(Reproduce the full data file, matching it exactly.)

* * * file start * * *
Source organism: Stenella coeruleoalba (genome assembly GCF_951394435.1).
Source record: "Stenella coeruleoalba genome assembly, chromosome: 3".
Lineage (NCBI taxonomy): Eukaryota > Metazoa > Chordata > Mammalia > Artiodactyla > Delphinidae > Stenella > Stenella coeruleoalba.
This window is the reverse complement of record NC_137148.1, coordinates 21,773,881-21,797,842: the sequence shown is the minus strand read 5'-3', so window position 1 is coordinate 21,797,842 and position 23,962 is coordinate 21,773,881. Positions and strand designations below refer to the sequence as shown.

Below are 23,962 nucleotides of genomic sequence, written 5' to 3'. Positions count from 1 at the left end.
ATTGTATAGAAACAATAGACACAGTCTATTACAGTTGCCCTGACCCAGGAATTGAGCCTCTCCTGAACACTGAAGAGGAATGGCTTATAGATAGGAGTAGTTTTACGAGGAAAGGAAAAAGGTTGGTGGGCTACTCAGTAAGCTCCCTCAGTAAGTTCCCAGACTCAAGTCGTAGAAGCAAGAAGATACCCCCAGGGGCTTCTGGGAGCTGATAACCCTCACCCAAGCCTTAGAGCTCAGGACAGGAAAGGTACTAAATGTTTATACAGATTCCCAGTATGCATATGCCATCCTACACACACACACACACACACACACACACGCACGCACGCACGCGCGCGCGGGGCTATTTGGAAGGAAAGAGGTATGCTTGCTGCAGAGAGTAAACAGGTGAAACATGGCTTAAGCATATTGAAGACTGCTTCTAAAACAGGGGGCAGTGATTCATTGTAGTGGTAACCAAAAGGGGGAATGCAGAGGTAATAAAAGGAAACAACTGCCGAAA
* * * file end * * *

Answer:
Source organism: Stenella coeruleoalba (genome assembly GCF_951394435.1).
Source record: "Stenella coeruleoalba genome assembly, chromosome: 3".
Lineage (NCBI taxonomy): Eukaryota > Metazoa > Chordata > Mammalia > Artiodactyla > Delphinidae > Stenella > Stenella coeruleoalba.
This window is the reverse complement of record NC_137148.1, coordinates 21,773,881-21,797,842: the sequence shown is the minus strand read 5'-3', so window position 1 is coordinate 21,797,842 and position 23,962 is coordinate 21,773,881. Positions and strand designations below refer to the sequence as shown.

Below are 23,962 nucleotides of genomic sequence, written 5' to 3'. Positions count from 1 at the left end.
ATTGTATAGAAACAATAGACACAGTCTATTACAGTTGCCCTGACCCAGGAATTGAGCCTCTCCTGAACACTGAAGAGGAATGGCTTATAGATAGGAGTAGTTTTACGAGGAAAGGAAAAAGGTTGGTGGGCTACTCAGTAAGCTCCCTCAGTAAGTTCCCAGACTCAAGTCGTAGAAGCAAGAAGATACCCCCAGGGGCTTCTGGGAGCTGATAACCCTCACCCAAGCCTTAGAGCTCAGGACAGGAAAGGTACTAAATGTTTATACAGATTCCCAGTATGCATATGCCATCCTACACACACACACACACACACACACACACGCACGCACGCACGCGCGCGCGGGGCTATTTGGAAGGAAAGAGGTATGCTTGCTGCAGAGAGTAAACAGGTGAAACATGGCTTAAGCATATTGAAGACTGCTTCTAAAACAGGGGGCAGTGATTCATTGTAGTGGTAACCAAAAGGGGGAATGCAGAGGTAATAAAAGGAAACAACTGCCGAAA